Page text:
Hilltop Views

Former St. Ed’s student describes post-grad life, pursues career in writing

Brooke Blanton

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Graduating from St. Edward’s University was one of the most surreal, exciting, proud and terrifying moments of my life so far. I was in a pretty good spot; I had a job lined up that I was excited for, I had a place to live, I was staying in the city that I’d fallen in love with over the previous three and a half years.

And yet, I couldn’t shake the overwhelming feeling that I was stepping off my safe little cliff into the abyss of adulthood, where I would have to get up early every single weekday and go to work, for the rest of my life. The concept of eventual retirement seemed too impossible at the time.

It took me a while to finally grasp the fact that my life was now work and work was my life. Sure, I’d get evenings and weekends and I’d still have my free time, vacations, friends and family. But as soon as I graduated, the fact couldn’t escape me: You now live to work.

It became all the more apparent to me how important it is to love what you do. I’d heard this a million times. If you love what you do, you never work a day in your life, and all the other cliches.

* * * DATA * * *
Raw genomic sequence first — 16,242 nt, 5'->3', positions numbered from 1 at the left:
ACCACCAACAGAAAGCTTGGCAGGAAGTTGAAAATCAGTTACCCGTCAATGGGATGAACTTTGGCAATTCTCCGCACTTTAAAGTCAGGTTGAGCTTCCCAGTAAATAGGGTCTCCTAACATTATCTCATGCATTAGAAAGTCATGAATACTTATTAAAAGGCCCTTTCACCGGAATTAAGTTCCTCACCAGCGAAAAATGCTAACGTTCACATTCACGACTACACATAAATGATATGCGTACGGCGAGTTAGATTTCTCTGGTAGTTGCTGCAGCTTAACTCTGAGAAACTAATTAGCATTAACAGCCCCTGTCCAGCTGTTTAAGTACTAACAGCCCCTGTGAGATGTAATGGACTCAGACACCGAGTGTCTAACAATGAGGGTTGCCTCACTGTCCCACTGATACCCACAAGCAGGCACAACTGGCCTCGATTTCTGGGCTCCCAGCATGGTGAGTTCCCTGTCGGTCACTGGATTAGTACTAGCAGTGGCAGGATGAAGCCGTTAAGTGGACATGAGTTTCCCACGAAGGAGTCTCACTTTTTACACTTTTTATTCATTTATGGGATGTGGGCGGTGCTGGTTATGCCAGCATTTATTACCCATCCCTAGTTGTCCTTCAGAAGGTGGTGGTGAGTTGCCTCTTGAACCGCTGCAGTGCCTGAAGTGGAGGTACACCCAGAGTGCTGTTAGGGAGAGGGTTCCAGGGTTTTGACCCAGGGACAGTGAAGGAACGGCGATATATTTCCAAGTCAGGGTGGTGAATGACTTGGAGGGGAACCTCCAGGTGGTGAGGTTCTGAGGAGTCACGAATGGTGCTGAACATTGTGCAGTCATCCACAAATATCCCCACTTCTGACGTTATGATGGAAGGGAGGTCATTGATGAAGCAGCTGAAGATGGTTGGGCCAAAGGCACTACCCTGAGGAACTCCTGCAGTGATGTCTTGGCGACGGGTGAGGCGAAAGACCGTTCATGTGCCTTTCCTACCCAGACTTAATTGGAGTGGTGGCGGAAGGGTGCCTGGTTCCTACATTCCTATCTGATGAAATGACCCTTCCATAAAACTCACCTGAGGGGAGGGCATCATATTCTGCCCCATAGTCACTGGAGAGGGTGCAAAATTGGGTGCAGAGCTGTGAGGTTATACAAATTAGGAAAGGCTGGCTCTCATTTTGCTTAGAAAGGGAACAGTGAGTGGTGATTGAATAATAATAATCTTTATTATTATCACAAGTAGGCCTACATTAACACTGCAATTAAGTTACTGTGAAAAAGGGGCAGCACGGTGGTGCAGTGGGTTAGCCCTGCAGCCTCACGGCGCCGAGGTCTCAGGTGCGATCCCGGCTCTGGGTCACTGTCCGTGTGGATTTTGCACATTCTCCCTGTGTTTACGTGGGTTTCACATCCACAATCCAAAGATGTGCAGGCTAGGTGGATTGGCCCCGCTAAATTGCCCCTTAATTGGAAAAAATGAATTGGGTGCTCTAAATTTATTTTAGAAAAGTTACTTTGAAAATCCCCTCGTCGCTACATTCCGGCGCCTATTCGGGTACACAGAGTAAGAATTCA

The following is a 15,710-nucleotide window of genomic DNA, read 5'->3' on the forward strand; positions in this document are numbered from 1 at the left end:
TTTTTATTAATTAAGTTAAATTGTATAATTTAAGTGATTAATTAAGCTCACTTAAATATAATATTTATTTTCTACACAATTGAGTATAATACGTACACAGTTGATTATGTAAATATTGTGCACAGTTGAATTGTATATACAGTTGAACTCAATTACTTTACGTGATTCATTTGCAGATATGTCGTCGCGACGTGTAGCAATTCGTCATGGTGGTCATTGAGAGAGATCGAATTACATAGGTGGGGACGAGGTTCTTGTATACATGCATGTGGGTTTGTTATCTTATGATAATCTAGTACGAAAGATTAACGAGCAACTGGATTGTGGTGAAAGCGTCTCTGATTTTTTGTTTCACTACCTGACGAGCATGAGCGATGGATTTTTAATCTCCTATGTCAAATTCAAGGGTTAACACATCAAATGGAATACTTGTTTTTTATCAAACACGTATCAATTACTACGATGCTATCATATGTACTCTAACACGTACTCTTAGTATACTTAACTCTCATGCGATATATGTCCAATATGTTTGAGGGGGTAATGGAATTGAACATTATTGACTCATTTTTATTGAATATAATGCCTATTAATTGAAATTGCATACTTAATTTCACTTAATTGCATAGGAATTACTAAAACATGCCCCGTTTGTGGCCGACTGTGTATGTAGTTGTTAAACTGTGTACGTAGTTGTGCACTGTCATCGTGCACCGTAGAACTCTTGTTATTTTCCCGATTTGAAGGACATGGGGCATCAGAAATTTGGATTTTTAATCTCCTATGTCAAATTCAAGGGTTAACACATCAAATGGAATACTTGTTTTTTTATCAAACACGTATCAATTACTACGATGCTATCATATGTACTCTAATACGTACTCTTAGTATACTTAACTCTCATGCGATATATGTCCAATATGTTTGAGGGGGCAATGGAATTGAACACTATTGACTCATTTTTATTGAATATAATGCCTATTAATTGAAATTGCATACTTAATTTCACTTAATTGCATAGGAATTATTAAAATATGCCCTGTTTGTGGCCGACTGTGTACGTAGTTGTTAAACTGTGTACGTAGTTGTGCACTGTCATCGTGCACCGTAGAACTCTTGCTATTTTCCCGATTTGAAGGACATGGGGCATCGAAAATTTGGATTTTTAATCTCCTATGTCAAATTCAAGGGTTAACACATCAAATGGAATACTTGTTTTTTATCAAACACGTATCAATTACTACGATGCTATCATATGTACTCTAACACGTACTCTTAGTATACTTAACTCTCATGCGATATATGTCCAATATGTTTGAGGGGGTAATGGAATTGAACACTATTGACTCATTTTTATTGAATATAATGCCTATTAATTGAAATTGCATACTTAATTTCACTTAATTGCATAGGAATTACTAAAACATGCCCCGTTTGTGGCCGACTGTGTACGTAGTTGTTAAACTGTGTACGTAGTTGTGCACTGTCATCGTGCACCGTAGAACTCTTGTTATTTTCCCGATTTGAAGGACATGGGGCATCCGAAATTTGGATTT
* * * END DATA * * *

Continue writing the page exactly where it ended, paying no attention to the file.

But your first full-time job outside of college becomes your second home; your coworkers, your family; your paycheck, your survival. I would no longer have the end of the semester to work toward, or even the end of undergrad.

There are no defining landmarks to reach once you’ve graduated, and man, was that a scary thought.

It’s been nearly two years now, and I’ve been incredibly lucky. My first job was the perfect one for me right after St. Ed’s. It was in social media, a style of writing that I became excited about during an internship. My coworkers were incredible and fun and became my very best friends, and it felt okay to be part of the never-ending cycle of work, eat, sleep, repeat, because it was such a great working environment.

My second job, which I just started in November, is even more perfect for this stage in my life. I’m still writing, which is what I hope to do for my entire career, and now it’s even more challenging with bigger clients and higher stakes. I feel inspired and exhausted every day, which I think is a sign of a successful day’s work.

The funny thing is, I got both of these jobs through connections that I gained during my time at St. Ed’s. Of course, my degree and my relevant classes sure helped, but I wouldn’t have gotten the jobs, or even known about them, if I had my head stuck in my books my whole college career. Yes, studying and getting good grades is vital, but in my experience, it’s the relationships you form that make the difference in post-grad life.

Get to know everyone you can. Do internships not just to build your resume, but to meet people. Take advantage of the vast and invaluable community of connections at St. Ed’s, especially the amazing professors. That way, when it’s time for you to step into the adulthood abyss, you’ll have a few great people to catch you.

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Former St. Ed’s student describes post-grad life, pursues career in writing